BERLIN 1897

The event celebrated seventy years of Berliner Schachgesellschaft. Although it was the only master tournament of that year, several strong players did not take part. A group of twenty men started. They played in the Architektenhaus from 13 ix until 4 x 1897. Von Bardeleben had to withdraw after a short draw. Englisch left halfway. Eventually the event became a race between Charousek and Walbrodt. Charousek triumphed against Chigorin in the last round and boasted about his wonderful play. The youngsters had prevailed at the end of the tiring event. Charousek and Walbrodt won 2000 and 1500 Mark. Unfortunately, they would die within a few years. 

 

pgn-file of Berlin 1897, 1918 and 1928     zip-file of CBase-files of tourmaments

 

Fourth row: Schlechter, Heyde

Third row: Unknown, Burn, Marco, von Popiel, Heinrichsen, Blijkmans, Dimer

Standing on second row: Charousek, Janowsky, Thalheim, Zinkl, Harmonist, Winawer, W. Cohn, Teichmann, Albin

Sitting on first row: Ranneforth, Caro, Metger, Alapin, Süchting, Chigorin, Schiffers, Bierbach


BERLIN 1918

Bernhard Kagan organised several chess contests in Berlin at the end of the Great War. His booklets about the occasions were read by German soldiers in the trenches and lazarets. Four grandmasters participated in the strongest event. It took place in the Kerkau-Palast from 28 ix until 11 x 1918.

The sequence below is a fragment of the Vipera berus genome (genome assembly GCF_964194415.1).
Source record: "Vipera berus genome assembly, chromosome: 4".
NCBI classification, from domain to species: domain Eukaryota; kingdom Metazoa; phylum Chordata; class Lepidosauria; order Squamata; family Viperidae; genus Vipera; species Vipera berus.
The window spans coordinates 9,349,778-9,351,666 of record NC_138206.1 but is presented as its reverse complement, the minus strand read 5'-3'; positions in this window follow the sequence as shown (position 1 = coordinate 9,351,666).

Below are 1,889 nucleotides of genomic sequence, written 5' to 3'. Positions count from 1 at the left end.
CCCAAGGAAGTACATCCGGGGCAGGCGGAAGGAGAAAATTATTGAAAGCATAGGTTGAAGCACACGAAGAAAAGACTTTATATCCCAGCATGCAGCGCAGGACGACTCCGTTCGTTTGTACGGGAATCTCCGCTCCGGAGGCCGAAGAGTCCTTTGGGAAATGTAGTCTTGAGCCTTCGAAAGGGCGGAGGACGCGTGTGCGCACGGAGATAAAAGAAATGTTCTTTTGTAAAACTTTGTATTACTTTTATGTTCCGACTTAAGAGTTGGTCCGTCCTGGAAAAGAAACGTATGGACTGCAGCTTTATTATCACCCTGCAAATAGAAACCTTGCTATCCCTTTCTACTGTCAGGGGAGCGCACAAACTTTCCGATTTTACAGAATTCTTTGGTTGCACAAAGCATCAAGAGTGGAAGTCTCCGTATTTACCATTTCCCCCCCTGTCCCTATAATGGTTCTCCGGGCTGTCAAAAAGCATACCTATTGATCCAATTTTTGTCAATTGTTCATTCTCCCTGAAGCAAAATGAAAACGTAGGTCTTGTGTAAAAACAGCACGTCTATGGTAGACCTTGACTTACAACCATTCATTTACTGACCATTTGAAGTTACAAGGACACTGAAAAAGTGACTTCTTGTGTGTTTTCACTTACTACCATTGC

Emanuel Lasker wrote the tournament book. He had stayed healthy during the war. Akiba Rubinstein travelled to Berlin in the spring of 1918 and had regained his strength. Carl Schlechter looked thin and would die of malnutrition two months later. Siegbert Tarrasch had lost three sons. The times were hard. 

Lasker’s great result in the second cycle led to the overall victory. He enjoyed the extra prize of 1000 cigarettes. Tarrasch and Schlechter collapsed at the end of the tournament. 

 

Lasker, Rubinstein, organiser Kagan, Schlechter and Tarrasch

 

             1  2  3  4

1 Lasker     ** ˝˝ ˝1 11  4˝ 1200 M

2 Rubinstein ˝˝ ** 1˝ ˝1  4  1000 M

3 Schlechter ˝0 0˝ ** ˝˝  2   900 M

4 Tarrasch   00 ˝0 ˝˝ **  1˝  700 M

 


BERLIN 1928

 

The ‘Elite Turnier’ Berlin 1928 was played in Café König from 11 x until 29 x. Mieses organised the event for his newspaper Berliner Tageblatt. He brought together a strong field despite the budget of 10,000 Marks. Tarrasch had to retreat due to illness after three rounds. Unfortunately, the local hero Sämisch could not take his place. Gilliam collected the contemporary comments. 

 

Capablanca and Spielmann are surrounded by

Tartakower, Réti, Marshall, Rubinstein and Nimzowitsch

 

Berlin 1928 also stands for the Centenary of the Berliner Schachgesellschaft from 4 until 20 ii and the tournament of the Ehrenpreis der Stadt Berlin from 22 ix until 6 x. The 'Elite Turnier' was the biggest event.  

 

              1  2  3  4  5  6  7       Marks

1 Capablanca  ** ˝˝ ˝˝ ˝˝ 1˝ 11 11  8˝   2000  I

2 Nimzowitsch ˝˝ ** ˝0 ˝˝ 01 11 1˝  7    1400  II

3 Spielmann   ˝˝ ˝1 ** ˝0 11 ˝0 ˝˝  6˝   1000  III

4 Tartakower  ˝˝ ˝˝ ˝1 ** 00 ˝0 1˝  5˝    800  IV

5 Rubinstein  0˝ 10 00 11 ** 01 0˝  5     600

6 Réti        00 00 ˝1 ˝1 10 ** ˝˝  5     500

7 Marshall    00 0˝ ˝˝ 0˝ 1˝ ˝˝ **  4˝    450

Capablanca played a superior tournament. His games with Rubinstein were heroic. Spielmann competed with him but was thrown back to the third place by two losses. Nimzowitsch won two wonderful endings and became second. He published Die Praxis meines Systems in 1928. Rubinstein was plagued by depressions, sat motionless in a corner and overstepped the time limit against Marshall. Tartakower showed some strange opening moves, Réti would die during the next summer and Marshall was losing strength. Tarrasch had played his last official games and got 200 Marks. 

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